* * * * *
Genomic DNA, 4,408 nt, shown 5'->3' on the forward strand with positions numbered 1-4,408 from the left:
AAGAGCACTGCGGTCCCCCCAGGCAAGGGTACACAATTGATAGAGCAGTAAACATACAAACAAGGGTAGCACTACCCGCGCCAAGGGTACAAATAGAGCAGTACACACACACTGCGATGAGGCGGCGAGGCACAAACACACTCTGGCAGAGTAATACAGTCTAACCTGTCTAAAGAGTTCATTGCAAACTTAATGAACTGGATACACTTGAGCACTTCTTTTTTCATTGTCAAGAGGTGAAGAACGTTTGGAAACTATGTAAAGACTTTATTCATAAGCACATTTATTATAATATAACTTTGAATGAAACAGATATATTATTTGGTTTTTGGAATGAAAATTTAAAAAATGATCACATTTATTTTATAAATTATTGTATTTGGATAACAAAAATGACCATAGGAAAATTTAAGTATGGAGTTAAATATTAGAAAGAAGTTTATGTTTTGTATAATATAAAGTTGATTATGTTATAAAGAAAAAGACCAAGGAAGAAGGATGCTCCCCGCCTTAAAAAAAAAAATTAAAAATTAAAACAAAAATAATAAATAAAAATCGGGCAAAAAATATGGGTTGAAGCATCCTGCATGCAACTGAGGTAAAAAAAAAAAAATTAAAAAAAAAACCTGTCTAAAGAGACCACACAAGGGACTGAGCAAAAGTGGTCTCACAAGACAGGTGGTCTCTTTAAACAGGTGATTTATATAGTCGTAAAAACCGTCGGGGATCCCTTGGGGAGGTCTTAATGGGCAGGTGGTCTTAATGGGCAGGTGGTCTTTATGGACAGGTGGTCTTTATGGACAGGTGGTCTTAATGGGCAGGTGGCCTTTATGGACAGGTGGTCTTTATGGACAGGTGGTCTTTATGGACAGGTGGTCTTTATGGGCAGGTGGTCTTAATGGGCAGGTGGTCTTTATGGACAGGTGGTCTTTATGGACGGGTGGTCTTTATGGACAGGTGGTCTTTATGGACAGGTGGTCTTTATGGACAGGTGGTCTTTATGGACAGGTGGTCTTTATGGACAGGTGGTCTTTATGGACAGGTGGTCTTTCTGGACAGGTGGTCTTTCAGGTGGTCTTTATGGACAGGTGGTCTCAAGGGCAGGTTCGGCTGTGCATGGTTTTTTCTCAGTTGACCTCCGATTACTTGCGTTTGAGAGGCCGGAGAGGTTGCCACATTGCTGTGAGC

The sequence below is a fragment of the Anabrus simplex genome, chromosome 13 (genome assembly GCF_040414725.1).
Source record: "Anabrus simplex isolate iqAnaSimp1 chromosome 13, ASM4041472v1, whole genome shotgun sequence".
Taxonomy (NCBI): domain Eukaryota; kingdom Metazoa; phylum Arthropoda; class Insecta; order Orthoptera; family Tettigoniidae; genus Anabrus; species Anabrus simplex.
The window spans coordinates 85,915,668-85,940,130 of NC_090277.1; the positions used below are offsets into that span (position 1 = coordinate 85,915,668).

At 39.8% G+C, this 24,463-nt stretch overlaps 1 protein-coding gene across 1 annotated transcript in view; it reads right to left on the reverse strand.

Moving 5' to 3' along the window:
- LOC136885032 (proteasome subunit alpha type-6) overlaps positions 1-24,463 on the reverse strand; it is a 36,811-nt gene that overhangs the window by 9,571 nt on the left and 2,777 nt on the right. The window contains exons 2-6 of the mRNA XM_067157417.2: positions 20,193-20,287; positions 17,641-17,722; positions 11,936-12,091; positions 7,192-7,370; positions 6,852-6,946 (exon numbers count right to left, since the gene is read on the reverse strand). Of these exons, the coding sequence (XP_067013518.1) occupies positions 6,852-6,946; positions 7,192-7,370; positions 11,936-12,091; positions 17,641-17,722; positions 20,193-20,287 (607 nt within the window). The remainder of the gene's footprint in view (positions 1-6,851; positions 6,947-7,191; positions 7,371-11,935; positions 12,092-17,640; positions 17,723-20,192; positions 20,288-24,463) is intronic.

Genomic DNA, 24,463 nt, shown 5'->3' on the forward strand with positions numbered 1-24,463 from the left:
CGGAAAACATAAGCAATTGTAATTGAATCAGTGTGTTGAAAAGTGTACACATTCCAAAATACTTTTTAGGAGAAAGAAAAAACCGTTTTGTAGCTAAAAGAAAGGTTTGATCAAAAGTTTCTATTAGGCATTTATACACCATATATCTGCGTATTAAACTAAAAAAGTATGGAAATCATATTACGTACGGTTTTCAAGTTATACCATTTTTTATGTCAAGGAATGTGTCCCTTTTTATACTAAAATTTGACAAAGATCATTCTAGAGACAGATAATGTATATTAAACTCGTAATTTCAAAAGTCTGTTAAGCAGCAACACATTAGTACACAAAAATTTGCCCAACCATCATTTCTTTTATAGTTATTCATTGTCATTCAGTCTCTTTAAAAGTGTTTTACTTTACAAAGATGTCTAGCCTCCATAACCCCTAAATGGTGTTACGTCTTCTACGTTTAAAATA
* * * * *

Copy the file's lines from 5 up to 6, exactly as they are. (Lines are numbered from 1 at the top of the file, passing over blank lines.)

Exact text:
Taxonomy (NCBI): domain Eukaryota; kingdom Metazoa; phylum Arthropoda; class Insecta; order Orthoptera; family Tettigoniidae; genus Anabrus; species Anabrus simplex.
The window spans coordinates 85,915,668-85,940,130 of NC_090277.1; the positions used below are offsets into that span (position 1 = coordinate 85,915,668).